The summer season presents a boon for several industries, particularly for businesses that operate in tourist destinations. For example, coastal communities and lakeside retreat towns see a stark increase in foot traffic during the summer months. For many small businesses operating under these circumstances, revenue made during the vacation season can put their entire fiscal year in the black. However, there are several threats to business continuity that are unique to this time of year that could result in an organization having to shut its doors for good. To ensure that operations continue unabated, small businesses should always deploy data archiving solutions to ensure that mission-critical information remains accessible
Recovering from a significant data loss incident can be extremely difficult even for large enterprises with vast financial reserves. Small businesses face even greater challenges when they have been hit by a major disaster. Although some of these potential threats may come in the form of natural disasters such as floods or hurricanes, even everyday, seemingly innocuous events can cause far-reaching data loss crises, according to Comcast. Forty percent of businesses that close up shop following a disaster never reopen. Even organizations that can weather the initial impact may find that their operations have been hobbled to the point that continued success is impossible. The source stated that 25 percent of those businesses close within two years.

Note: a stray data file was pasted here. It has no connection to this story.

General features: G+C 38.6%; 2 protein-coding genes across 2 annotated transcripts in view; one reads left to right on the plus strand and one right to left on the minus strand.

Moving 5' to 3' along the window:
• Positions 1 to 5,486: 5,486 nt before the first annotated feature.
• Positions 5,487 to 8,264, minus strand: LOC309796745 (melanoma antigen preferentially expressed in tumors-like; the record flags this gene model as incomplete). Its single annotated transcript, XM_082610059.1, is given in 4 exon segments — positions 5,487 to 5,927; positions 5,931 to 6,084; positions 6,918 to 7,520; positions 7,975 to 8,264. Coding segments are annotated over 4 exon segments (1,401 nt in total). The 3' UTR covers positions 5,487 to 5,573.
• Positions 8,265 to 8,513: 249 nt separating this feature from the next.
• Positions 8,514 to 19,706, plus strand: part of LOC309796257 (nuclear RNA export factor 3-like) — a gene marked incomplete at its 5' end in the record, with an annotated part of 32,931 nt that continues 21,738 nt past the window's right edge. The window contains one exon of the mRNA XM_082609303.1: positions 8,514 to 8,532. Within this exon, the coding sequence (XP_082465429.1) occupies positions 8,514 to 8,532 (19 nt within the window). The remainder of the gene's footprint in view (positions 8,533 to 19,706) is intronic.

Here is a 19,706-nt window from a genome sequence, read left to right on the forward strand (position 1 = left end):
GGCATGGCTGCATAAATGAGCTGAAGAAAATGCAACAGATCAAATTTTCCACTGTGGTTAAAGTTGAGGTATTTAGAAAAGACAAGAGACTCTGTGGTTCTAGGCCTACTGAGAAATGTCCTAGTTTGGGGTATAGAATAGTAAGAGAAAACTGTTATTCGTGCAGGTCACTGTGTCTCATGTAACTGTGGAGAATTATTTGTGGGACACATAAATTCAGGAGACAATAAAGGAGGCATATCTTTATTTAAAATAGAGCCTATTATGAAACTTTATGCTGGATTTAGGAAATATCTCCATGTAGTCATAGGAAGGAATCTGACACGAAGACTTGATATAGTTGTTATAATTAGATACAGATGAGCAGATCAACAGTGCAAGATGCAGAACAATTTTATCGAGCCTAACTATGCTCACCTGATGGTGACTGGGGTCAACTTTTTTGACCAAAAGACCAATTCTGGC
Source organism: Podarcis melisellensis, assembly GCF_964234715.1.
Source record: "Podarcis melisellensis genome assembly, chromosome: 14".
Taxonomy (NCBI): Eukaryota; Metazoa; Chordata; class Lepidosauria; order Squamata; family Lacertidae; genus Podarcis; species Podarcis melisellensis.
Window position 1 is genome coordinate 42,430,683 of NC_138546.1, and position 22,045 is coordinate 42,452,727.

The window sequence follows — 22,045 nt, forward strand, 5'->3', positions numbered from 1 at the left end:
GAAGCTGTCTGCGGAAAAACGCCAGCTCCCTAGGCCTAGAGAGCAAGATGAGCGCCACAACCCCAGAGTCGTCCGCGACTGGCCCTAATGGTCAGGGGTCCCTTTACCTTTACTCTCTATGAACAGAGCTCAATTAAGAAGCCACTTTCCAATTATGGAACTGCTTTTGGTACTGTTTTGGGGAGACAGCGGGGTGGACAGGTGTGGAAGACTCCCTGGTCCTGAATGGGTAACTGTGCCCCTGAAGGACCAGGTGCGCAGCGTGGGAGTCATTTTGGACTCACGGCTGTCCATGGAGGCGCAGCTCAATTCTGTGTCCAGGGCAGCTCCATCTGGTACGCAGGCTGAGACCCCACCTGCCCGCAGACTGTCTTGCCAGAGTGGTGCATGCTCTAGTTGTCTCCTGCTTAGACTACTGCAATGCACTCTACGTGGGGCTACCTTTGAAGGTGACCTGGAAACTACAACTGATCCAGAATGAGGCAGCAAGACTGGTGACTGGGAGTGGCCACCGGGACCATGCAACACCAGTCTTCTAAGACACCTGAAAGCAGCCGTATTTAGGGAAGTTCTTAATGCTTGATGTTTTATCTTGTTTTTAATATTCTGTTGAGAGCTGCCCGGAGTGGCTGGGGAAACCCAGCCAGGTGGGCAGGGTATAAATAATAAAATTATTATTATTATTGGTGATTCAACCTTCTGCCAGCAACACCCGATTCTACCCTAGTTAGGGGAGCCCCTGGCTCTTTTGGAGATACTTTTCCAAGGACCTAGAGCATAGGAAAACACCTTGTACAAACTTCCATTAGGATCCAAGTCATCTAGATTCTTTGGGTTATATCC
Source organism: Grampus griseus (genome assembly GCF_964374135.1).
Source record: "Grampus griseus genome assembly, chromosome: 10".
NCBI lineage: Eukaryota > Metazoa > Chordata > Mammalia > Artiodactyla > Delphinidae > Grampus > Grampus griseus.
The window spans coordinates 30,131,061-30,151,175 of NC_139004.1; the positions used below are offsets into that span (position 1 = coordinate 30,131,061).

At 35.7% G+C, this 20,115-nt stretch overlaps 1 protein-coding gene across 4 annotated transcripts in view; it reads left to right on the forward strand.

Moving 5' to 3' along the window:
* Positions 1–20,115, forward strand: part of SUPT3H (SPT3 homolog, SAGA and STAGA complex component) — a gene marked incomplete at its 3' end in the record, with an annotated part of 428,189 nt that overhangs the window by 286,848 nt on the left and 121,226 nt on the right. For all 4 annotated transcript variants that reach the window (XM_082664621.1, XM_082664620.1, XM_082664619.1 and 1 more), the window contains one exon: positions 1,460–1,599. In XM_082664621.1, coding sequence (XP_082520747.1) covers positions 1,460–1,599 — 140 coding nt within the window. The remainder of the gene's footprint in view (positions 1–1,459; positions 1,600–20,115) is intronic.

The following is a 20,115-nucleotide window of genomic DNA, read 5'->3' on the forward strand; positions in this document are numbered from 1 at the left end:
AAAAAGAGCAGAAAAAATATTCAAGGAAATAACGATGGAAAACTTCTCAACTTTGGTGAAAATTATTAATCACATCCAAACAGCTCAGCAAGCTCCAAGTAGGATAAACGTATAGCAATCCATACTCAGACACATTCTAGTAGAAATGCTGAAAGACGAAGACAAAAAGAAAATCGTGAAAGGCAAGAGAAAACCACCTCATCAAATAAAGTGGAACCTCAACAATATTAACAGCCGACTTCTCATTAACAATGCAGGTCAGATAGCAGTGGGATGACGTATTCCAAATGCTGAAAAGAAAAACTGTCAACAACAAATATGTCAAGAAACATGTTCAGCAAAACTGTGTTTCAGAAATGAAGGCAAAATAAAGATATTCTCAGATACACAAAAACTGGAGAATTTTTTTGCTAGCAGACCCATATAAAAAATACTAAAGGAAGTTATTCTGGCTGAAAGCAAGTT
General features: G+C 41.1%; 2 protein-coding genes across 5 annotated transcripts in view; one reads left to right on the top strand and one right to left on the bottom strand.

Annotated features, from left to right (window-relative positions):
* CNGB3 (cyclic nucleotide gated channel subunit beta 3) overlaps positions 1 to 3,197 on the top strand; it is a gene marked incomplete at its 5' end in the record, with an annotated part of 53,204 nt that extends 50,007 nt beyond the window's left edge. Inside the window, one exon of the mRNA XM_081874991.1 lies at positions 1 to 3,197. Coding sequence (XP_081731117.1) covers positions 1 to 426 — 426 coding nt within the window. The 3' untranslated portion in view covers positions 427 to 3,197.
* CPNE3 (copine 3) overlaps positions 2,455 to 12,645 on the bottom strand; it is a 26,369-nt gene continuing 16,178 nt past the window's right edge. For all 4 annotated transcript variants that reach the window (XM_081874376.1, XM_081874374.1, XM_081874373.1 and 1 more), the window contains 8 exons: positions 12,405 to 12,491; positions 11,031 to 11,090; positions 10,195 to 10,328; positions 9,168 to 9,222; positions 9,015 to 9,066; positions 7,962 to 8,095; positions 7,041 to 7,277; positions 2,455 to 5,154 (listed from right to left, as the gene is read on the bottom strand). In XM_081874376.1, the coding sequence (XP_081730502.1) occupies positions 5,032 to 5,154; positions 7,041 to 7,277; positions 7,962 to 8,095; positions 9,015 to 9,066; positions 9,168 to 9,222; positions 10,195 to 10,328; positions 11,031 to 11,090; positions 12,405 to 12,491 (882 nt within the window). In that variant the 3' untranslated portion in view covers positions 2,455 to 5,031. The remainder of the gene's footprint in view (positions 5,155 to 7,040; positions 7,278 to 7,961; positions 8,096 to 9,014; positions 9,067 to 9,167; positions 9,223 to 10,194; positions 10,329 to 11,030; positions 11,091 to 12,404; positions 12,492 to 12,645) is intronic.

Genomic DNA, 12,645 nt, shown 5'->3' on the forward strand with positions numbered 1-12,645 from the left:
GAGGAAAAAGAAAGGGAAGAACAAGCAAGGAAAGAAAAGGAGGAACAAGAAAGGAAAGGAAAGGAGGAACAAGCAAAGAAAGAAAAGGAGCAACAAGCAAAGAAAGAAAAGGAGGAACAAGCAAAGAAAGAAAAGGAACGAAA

Comcast cited a 2009 AMI-Partners study, which reported that 70 percent of small businesses in the United States had been the victim of a data loss incident that year. These events were the result of either technical or human error and resulted in losses totaling $20 billion across the entire nation. On average, that figure breaks down to approximately $4,700 per small business.
Protecting important files from seasonal threats
The threat posed to business continuity during the summer is substantial, particularly for organizations located in the potential path of seasonal extreme weather phenomena such as hurricanes or wildfires. That does not mean that other small businesses should be satisfied that their mission-critical data is safe from Mother Nature, however. Electrical storms can down power lines, cause transformers to overload and discharge voltage surges that can severely damage on-site equipment. Many organizations depend on battery backups and surge protectors to protect against these threats, but they are not always reliable.
Data recovery expert Michelle Walker suggested that businesses backup their important information with disc-based media in an off-site location. Having a data archiving solution on hand to store job-critical files in the event that legacy equipment becomes damaged and unusable is critical. An optical media-based solution would allow businesses to store their backed-up files on discs that cannot be damaged by electrical fluctuations. Waiting for a crisis to occur before taking steps to secure important data will ultimately lead to a major operational disruption that could threaten business continuity.